The group from Wat Tha Shee is quite different from that at Tam Kraborg. Instead of being dependants on opiates, these are alcoholics in the majority (about 73 per cent), whereas the opiate dependants constitute about 4 per cent of the group. The group’s abstinence rate six months after discharge is about 60 per cent. The employment status of mot cases (70 per cent) after treatment remains the same, and the rates of improvement and deterioration are about the same.

A few comments

The historical record reflects the existence of a perhaps truly indigenous treatment for opium dependence, as practised in a community by a traditional healer, with its subsequent development by public authorities into an institutionalized programme. The treatment described has depended upon herbal medicine alone. Among the herbs specified in recipe A, Datura metel Linn. appears to be the main ingredient. All parts of this plant contain hyoscyamine, hyoscine and atropine - the first two of these alkaloids having psychotropic action that can induce unconsciousness and hallucination.

Tolerance to the anti-opiates has not been properly studied. In 1978, a physician reported the results of a clinical trial conducted in a rural hospital, using the herbal medicine recipe. His subjects comprised twenty-nine opium dependants and three heroin-takers. A sensation of repulsion to the smoke from opium and heroin was reported in all cases, according to a control study made after the treatment. A follow-up study, made after an unspecified interval, indicated a relapse rate of 23.6 per cent.16 The results of this study, although still inconclusive (according to its author), confirm to a certain extent observations found in the historical record. Further study is much needed in order to understand the pathological action of the alkaloids and other active ingredients of the recipe. The real potential of the herbal medication thus remains obscure.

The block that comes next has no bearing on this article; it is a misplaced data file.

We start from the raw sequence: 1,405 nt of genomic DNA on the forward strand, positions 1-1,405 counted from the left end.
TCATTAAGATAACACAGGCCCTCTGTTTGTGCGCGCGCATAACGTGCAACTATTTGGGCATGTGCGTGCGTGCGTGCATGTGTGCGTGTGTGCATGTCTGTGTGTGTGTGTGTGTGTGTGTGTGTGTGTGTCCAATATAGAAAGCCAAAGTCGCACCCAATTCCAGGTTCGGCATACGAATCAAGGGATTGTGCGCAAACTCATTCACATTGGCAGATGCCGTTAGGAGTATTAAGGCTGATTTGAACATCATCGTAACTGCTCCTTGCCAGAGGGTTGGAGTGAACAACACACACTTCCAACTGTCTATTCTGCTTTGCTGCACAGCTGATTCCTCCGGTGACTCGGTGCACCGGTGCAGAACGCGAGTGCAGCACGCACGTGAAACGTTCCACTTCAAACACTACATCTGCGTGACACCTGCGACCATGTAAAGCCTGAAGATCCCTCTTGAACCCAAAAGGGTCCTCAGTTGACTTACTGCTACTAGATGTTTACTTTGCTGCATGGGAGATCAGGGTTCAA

The brief descriptions of the current, indigenous practices found in the various temples may suffice to demonstrate that - though the treatment was developed in the temples - a certain degree of knowledge concerning modern medical treatment has been blended with the purely native knowledge. The complexity of the treatment has ranged from simple to high, and the uncomplicated treatment by herbal medicine may not be totally lacking a psychological component. Belief in the competence of the religious institution can be a very subtle element in the mind of the patient, inspiring him to enter treatment and supporting him to continue drug abstention after his discharge.

The absence of drop-outs during treatment reflects rather clearly the acceptability of the treatment process, and there are probably many intangible elements influencing this factor. The sanctity of the temple probably offers considerable attraction to those dependent on drugs, whose behaviour is both illegal and antisocial. The sentiments of the transgressor make him particularly sensitive to all forms of threat, even the perceived but unexpressed menace of rejection. The religious domain offers security and, additionally, moral forgiveness rooted deeply in our culture and traditions. The uniqueness of what is offered is founded on a sincere intention to help. Procedures that may appear punitive are justified unquestionably in the best interests of the patient. Modern treatment, with its aura of humanity combined with legal immunity, may compete with the temple only with difficulty.

Community participation; religious codes